in my lab now focuses on the
giant Pacific octopus in three main
areas: behavior, learning, and fisheries.
more about cephalopods, please contact me!
Cephalopods are beautiful animals that
display complex and fascinating behavior. They have existed for about 500
million years and have fascinated humans for thousands of years. One of the
first to study them was Aristotle, who described how octopuses change color.
Today, cephalopods are targeted in large fisheries around the world. They are
also studied for both basic and applied research.
What is a Cephalopod?
Cephalopods belong to the phylum Mollusca.
originated during the Cambrian period (541-485 million years ago (mya)). The
early cephalopods were very small, with slightly curved shells, and occurred
only in shallow seas, but they expanded their distribution during the Great
Ordovician Biodiversity Event (485-443 mya). Today, there are about 790 species in
two sub-classes: Coleoidea and Nautiloidea. The Coleoidea comprise two superorders: Octopodiformes
A remarkable feature of cephalopods is
their complex and beautiful skin. Many species can rapidly change their
appearance quickly. This feature is called Rapid Adaptive Coloration. It
is used for camouflage and communication.
The most important elements in the skin
They are tiny sacs of pigment surrounded by muscles that are under nervous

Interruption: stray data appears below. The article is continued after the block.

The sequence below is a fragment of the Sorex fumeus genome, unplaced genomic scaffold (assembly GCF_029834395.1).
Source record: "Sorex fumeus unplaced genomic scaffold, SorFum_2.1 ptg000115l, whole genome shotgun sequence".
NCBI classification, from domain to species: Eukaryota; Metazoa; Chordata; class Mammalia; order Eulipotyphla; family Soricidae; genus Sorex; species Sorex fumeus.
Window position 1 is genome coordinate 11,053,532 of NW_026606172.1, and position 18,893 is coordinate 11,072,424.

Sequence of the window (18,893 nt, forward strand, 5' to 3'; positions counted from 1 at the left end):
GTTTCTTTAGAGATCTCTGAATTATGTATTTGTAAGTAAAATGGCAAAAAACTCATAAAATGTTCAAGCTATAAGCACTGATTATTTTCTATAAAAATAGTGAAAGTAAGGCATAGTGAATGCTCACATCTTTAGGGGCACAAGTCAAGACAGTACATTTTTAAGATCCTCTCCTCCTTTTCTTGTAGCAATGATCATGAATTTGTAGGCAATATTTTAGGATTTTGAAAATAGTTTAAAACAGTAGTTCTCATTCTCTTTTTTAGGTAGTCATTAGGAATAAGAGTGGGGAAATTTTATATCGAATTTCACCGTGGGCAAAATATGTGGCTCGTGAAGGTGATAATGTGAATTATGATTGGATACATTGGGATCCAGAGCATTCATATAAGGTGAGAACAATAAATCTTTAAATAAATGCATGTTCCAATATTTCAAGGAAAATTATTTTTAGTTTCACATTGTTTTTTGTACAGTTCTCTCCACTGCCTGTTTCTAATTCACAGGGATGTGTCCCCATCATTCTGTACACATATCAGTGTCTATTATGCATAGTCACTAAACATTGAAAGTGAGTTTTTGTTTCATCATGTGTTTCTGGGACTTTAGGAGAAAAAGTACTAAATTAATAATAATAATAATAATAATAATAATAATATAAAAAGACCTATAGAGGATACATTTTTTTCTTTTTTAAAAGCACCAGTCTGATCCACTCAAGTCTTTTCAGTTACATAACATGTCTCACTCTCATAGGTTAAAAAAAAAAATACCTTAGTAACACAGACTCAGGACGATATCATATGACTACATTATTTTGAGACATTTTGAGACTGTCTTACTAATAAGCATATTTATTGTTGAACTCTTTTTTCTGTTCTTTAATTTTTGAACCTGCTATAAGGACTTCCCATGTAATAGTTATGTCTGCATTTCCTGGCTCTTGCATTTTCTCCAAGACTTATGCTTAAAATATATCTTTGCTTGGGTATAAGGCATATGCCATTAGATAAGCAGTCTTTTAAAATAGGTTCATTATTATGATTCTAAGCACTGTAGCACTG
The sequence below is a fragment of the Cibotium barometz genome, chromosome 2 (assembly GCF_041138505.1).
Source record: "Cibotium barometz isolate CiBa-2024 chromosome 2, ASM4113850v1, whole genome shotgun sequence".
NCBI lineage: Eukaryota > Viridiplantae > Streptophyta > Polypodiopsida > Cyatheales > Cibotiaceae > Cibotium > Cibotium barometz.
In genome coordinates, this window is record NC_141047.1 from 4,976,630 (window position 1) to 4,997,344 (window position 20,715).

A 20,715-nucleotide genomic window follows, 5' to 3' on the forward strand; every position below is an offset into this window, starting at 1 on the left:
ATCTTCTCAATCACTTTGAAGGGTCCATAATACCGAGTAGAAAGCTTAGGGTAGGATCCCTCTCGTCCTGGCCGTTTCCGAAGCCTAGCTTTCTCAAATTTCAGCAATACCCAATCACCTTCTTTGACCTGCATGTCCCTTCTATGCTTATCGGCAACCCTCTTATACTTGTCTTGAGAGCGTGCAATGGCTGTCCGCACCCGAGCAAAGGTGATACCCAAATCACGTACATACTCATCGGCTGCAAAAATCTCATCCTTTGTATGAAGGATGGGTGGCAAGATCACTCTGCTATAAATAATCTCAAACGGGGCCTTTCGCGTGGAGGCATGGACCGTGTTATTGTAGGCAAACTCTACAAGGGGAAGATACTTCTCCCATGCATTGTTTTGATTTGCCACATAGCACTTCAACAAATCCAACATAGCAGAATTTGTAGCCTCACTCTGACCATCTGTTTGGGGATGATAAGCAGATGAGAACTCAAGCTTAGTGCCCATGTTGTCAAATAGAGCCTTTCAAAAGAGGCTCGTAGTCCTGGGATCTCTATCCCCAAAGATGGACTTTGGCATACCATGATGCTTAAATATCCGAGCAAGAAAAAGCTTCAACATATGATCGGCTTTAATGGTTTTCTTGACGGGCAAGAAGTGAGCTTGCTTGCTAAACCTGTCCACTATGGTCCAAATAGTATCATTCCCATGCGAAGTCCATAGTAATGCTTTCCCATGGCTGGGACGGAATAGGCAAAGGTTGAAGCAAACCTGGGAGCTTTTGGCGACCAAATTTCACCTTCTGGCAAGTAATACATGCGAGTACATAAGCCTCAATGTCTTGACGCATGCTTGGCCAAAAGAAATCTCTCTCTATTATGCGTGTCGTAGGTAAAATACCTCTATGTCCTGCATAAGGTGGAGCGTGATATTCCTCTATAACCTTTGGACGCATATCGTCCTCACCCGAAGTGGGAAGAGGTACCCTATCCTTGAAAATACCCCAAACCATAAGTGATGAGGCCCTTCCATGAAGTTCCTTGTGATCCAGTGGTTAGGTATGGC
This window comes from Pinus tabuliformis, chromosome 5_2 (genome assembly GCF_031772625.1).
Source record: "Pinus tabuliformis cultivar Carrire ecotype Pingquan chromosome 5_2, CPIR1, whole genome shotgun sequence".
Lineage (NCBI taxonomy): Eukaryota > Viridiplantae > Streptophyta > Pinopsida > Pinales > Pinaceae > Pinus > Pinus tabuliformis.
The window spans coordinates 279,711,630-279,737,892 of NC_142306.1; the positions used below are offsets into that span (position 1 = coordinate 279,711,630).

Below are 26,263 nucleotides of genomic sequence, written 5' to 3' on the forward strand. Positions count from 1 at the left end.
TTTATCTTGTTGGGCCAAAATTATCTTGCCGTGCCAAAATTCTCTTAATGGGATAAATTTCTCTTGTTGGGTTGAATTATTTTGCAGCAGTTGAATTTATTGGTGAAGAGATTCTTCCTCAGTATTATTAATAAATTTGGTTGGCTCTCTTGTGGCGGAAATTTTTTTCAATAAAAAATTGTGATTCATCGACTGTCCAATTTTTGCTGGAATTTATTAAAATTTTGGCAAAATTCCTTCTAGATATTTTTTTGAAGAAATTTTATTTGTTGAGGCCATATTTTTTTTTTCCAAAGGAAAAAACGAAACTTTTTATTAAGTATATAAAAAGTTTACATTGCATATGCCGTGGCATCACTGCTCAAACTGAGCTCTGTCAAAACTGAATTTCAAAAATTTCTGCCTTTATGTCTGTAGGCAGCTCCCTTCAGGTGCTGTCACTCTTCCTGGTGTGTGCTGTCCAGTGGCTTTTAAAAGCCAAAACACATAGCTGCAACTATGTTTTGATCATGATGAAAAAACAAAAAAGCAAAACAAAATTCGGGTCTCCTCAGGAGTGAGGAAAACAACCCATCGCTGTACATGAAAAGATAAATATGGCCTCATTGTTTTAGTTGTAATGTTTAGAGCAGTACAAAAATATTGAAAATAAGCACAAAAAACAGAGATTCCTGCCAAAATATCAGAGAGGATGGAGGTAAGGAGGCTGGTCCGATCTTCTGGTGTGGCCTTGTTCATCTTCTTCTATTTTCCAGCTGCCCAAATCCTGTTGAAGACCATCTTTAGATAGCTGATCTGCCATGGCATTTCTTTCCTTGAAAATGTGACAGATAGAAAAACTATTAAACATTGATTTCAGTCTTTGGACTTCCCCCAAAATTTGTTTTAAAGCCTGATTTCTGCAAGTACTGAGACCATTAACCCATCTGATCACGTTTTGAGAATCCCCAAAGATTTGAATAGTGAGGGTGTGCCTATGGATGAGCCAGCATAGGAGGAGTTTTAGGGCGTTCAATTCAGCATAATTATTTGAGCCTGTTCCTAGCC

control, so they can rapidly expand and contract. The color of the pigment may
be red, brown or yellow, depending on development and species.
many species, the chomatophores overlie reflective tissue called iridophores, which
Some species also have permanent
white patches just below the iridophores called leucophores.
experiments have shown that cephalopods control their body pattern visually.
For camouflage, they view their surroundings and quickly process the visual
information. Then, the central brain sends neural signals throughout the skin
to chromatophores and iridophores to produce the appropriate body pattern.
This entire process can take less than 200 milliseconds – faster than a blink
of the eye!
addition to the colorful body patterns, octopuses and cuttlefishes can morph
their skin into three-dimensional shapes to enhance camouflage called papillae. No other animal on the planet can do
are fast learners. They have large brains with 34 lobes and millions of
neurons. Yet only one-third of its total number of neurons occur in the brain.
Two-thirds occur in arms, skin and other organs! There is strong evidence in
octopuses and cuttlefishes for both short-term (one hour) and long-term
(several months) memory.
even though they seem smart, it is difficult to assess intelligence. For
example, there is little evidence (so far) that they play or can use tools. And
most cephalopods are not social. Are they really intelligent? More
experimentation is needed!
are an excellent protein source and a popular food around the world, especially
in Asia. During 1999-2015, the world catch of cephalopods increased from 3.4 to
4.7 million tons. Most of the catch is composed of squids (3.5 million tons in
largest squid fishery is Japan is for Japanese
flying squid (Todarodes pacificus).
In 2015, octopus landings were 400,000 tons. The most important species in
Hokkaido is the giant
Pacific octopus (Enteroctopus dofleini).